The impact of 'women's empowerment in agriculture' on household vulnerability to food insecurity in the KwaZulu-Natal province
Forum for Development Studies
School of Agricultural, Earth and Environmental Sciences, Discipline of Agricultural Economics, University of KwaZulu-Natal, Pietermaritzburg, South Africa; African Centre for Food Security, School of Earth and Environmental Sciences, University of KwaZulu-Natal, Pietermaritzburg, South Africa
It is argued that empowering women in smallholder agriculture is very crucial in reducing vulnerability to food insecurity among rural households. This study contributes to this literature by adapting the vulnerability as expected poverty approach to determine which dimensions of 'women's empowerment in agriculture' reduces household's vulnerability to food insecurity based on cross-section data collected from 300 randomly selected primary female heads-of-households in Msinga rural areas of KwaZulu-Natal. It was found that empowering women in socio-cultural aspects that creates hindrances in agriculture reduces the probability of their households being vulnerable to food insecurity. Surprisingly, access to irrigation and improved water-use security did not significantly influence household vulnerability to food insecurity. However, other forms of women's empowerment including economic agency and physical capital empowerment were found to reduce the likelihood of a household being vulnerable to food insecurity. Women with high levels of financial capital empowerment invested less in other capital assets and were more vulnerable to food insecurity in the future. In addition to women's empowerment, demographic characteristics of a household influence its vulnerability status. A household's vulnerability to food insecurity reduces as the husband's income increases but increases with increased dependency ratio. It was concluded that empowerment in agriculture alone is not a panacea to reduce household vulnerability to food insecurity. Efforts should be made to improve physical assets that determine the off-farm income earning and agricultural production capacity of households. © 2015 Norwegian Institute of International Affairs (NUPI).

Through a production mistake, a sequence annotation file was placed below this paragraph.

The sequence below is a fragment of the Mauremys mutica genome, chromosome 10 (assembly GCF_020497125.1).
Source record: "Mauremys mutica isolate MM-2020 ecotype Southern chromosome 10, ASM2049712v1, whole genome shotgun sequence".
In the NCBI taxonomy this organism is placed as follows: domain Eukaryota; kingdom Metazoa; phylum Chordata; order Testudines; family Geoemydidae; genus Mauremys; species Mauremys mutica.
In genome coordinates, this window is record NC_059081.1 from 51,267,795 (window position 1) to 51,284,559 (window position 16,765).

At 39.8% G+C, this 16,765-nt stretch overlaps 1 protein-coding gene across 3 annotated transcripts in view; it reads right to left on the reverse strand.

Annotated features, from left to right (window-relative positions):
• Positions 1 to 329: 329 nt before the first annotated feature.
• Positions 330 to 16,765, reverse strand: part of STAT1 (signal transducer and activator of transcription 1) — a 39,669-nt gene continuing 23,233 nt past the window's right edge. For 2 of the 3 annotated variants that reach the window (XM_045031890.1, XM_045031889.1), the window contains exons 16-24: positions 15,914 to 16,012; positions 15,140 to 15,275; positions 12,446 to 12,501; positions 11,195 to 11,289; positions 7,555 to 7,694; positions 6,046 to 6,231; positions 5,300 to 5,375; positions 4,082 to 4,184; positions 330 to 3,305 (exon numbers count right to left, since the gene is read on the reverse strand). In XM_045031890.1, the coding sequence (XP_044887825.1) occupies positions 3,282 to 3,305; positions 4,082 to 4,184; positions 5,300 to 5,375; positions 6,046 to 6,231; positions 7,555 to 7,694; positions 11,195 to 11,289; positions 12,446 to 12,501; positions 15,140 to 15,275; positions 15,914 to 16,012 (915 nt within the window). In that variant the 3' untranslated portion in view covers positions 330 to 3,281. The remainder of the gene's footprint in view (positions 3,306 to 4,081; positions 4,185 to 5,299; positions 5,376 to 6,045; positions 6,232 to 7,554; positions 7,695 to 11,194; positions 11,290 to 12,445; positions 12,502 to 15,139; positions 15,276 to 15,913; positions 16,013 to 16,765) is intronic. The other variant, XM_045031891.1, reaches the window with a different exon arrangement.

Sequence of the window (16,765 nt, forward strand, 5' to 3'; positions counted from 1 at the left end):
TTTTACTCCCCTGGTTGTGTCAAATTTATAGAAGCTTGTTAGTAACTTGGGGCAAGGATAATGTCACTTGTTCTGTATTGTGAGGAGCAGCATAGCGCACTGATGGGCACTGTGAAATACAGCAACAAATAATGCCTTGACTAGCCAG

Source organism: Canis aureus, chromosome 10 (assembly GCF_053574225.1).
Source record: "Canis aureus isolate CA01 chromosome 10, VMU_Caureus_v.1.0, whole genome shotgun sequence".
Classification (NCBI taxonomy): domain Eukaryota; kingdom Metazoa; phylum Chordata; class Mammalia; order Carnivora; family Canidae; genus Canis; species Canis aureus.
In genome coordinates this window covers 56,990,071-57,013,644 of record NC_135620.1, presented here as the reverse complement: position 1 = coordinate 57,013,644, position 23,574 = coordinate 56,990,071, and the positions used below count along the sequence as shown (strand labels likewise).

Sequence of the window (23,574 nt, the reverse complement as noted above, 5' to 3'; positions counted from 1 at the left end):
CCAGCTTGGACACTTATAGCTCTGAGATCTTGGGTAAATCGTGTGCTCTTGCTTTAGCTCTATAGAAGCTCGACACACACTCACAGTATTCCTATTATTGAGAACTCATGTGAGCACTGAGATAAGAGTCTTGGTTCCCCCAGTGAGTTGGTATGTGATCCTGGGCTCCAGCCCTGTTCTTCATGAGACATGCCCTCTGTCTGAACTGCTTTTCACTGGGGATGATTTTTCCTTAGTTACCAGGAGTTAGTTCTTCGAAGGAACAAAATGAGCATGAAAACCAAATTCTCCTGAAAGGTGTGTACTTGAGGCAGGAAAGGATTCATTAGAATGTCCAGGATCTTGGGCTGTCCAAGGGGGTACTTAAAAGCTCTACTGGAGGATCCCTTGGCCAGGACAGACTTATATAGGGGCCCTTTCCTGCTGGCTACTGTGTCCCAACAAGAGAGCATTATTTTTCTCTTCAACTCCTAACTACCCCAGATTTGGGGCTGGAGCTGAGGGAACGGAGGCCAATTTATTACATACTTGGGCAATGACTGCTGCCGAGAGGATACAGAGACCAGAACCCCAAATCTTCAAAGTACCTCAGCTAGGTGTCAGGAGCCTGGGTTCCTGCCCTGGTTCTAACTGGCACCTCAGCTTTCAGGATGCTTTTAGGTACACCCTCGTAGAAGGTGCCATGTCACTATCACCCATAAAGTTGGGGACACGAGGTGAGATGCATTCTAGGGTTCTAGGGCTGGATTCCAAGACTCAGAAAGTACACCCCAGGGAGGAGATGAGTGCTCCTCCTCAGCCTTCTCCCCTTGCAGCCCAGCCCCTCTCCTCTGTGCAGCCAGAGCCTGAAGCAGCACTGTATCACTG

agricultural production; capital; empowerment; food security; smallholder; vulnerability; womens status; KwaZulu-Natal; South Africa